(John Lazzaro )

From:    John Lazzaro  <lazzaro(at)BOOM.CS.BERKELEY.EDU>
Date:    Sat, 19 Dec 1992 10:59:35 PST

>David Huron writes >In my opinion, we will need to develop a similar set of benchmark stimuli >for acoustic and auditory scene analysis. I think its important to take a hard look at the effect of benchmarks on research fields before choosing this path. When you allow research to be cast into a set of performance numbers, the evaluation of research ideas and programs can degrade into searching for the performance table and checking it against the current leader. This can quickly quench the exploration of truly new ideas, ideas that would need several years to mature to the point of being able to survive comparison with established methods. And it encourages research which can improve performance in some benchmark by a few percent, without adding any new ideas along the way. In the worst case, the field can be caught in a "local minimum" of paradigms which provide mediocre performance, with the specter of competitive benchmarks blocking the path towards the global minimum indefinitely That said, I think a collection of carefully chosen "hard problems" would be a useful resource for the field. I just caution about letting the solution of these problems dominate the research agenda. --john lazzaro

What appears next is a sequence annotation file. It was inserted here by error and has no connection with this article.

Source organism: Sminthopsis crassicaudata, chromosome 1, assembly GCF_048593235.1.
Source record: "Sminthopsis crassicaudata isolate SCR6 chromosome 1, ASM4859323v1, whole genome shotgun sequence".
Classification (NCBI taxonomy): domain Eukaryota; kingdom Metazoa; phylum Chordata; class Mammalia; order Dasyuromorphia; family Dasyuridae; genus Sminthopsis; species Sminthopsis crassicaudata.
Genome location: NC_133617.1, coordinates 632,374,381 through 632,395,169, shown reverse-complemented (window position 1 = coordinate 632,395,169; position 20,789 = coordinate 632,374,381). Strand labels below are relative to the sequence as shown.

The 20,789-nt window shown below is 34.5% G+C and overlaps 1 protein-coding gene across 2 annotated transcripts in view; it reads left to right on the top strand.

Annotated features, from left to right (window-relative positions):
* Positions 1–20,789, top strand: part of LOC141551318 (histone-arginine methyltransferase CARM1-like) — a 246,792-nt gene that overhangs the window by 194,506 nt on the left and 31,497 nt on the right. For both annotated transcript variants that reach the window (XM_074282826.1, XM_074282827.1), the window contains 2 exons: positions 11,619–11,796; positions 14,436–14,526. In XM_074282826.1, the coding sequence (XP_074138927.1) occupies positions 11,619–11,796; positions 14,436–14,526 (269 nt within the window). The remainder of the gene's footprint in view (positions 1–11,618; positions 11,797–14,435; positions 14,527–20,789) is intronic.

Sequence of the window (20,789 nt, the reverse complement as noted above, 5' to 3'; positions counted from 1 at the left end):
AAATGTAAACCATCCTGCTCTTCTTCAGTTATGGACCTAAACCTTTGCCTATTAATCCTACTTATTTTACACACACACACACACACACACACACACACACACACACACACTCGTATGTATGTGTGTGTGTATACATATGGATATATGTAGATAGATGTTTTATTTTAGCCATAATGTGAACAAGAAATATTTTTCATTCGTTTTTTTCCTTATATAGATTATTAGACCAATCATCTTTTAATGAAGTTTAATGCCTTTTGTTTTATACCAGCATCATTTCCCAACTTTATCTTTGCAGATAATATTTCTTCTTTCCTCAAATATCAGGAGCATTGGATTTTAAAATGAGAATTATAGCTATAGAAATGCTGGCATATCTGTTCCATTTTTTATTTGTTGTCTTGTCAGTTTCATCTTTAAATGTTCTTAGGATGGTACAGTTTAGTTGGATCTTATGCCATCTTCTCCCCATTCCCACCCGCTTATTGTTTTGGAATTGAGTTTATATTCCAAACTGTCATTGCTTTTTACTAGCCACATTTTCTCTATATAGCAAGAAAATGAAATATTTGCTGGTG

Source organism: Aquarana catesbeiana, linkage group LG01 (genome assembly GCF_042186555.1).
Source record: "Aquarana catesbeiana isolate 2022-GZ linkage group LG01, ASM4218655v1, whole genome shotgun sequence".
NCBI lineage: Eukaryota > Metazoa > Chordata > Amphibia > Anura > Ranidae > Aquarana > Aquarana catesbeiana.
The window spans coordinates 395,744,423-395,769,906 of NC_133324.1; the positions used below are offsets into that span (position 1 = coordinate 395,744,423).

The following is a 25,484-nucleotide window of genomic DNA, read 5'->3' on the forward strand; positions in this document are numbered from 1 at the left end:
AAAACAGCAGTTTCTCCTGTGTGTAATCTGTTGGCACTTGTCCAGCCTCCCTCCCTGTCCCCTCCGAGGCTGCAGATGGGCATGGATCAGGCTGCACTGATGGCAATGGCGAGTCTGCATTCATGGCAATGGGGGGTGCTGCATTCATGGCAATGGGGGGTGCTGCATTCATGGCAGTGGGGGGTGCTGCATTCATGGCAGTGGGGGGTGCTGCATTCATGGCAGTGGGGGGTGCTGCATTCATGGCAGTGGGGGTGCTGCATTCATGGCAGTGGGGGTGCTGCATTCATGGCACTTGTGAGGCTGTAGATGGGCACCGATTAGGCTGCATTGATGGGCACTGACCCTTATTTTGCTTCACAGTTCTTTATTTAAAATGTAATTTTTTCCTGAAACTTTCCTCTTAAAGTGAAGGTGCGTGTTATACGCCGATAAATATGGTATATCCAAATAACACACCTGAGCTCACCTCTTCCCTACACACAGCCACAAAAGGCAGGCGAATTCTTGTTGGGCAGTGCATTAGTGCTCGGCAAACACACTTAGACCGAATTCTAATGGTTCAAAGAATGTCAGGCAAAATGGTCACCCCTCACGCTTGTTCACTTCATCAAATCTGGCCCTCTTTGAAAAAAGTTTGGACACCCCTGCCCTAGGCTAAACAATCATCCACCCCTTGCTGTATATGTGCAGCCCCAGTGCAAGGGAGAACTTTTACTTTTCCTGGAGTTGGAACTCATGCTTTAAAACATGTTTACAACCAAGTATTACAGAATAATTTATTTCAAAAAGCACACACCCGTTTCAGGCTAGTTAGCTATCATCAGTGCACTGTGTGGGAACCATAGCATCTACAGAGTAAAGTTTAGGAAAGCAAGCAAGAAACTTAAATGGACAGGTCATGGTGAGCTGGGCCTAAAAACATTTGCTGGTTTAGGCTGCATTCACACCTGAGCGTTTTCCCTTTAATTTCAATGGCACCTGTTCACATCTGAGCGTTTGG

This message came from the mail archive
maintained by:
DAn Ellis <dpwe@ee.columbia.edu>
Electrical Engineering Dept., Columbia University